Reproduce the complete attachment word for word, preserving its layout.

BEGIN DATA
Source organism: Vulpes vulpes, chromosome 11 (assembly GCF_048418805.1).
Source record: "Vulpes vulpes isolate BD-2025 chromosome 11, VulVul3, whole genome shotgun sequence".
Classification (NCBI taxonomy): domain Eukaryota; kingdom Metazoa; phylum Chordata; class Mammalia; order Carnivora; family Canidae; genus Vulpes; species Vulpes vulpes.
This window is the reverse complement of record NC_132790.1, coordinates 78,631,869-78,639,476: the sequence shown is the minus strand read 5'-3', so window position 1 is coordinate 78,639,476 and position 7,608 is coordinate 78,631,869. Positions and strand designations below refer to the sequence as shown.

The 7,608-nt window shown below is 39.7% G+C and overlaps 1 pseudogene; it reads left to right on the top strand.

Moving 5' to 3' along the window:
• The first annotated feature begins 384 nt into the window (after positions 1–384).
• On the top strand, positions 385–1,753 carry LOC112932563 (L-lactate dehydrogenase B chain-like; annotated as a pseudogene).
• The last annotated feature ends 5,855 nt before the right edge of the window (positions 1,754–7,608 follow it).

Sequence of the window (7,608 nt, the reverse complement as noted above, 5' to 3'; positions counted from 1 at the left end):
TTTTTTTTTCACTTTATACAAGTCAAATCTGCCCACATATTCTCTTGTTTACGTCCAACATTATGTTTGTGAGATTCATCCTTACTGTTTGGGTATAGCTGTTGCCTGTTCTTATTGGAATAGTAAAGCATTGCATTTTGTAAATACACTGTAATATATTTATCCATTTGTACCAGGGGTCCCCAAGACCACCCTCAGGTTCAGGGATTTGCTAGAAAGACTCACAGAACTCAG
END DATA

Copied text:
Source organism: Vulpes vulpes, chromosome 11 (assembly GCF_048418805.1).
Source record: "Vulpes vulpes isolate BD-2025 chromosome 11, VulVul3, whole genome shotgun sequence".
Classification (NCBI taxonomy): domain Eukaryota; kingdom Metazoa; phylum Chordata; class Mammalia; order Carnivora; family Canidae; genus Vulpes; species Vulpes vulpes.
This window is the reverse complement of record NC_132790.1, coordinates 78,631,869-78,639,476: the sequence shown is the minus strand read 5'-3', so window position 1 is coordinate 78,639,476 and position 7,608 is coordinate 78,631,869. Positions and strand designations below refer to the sequence as shown.

The 7,608-nt window shown below is 39.7% G+C and overlaps 1 pseudogene; it reads left to right on the top strand.

Moving 5' to 3' along the window:
• The first annotated feature begins 384 nt into the window (after positions 1–384).
• On the top strand, positions 385–1,753 carry LOC112932563 (L-lactate dehydrogenase B chain-like; annotated as a pseudogene).
• The last annotated feature ends 5,855 nt before the right edge of the window (positions 1,754–7,608 follow it).

Sequence of the window (7,608 nt, the reverse complement as noted above, 5' to 3'; positions counted from 1 at the left end):
TTTTTTTTTCACTTTATACAAGTCAAATCTGCCCACATATTCTCTTGTTTACGTCCAACATTATGTTTGTGAGATTCATCCTTACTGTTTGGGTATAGCTGTTGCCTGTTCTTATTGGAATAGTAAAGCATTGCATTTTGTAAATACACTGTAATATATTTATCCATTTGTACCAGGGGTCCCCAAGACCACCCTCAGGTTCAGGGATTTGCTAGAAAGACTCACAGAACTCAG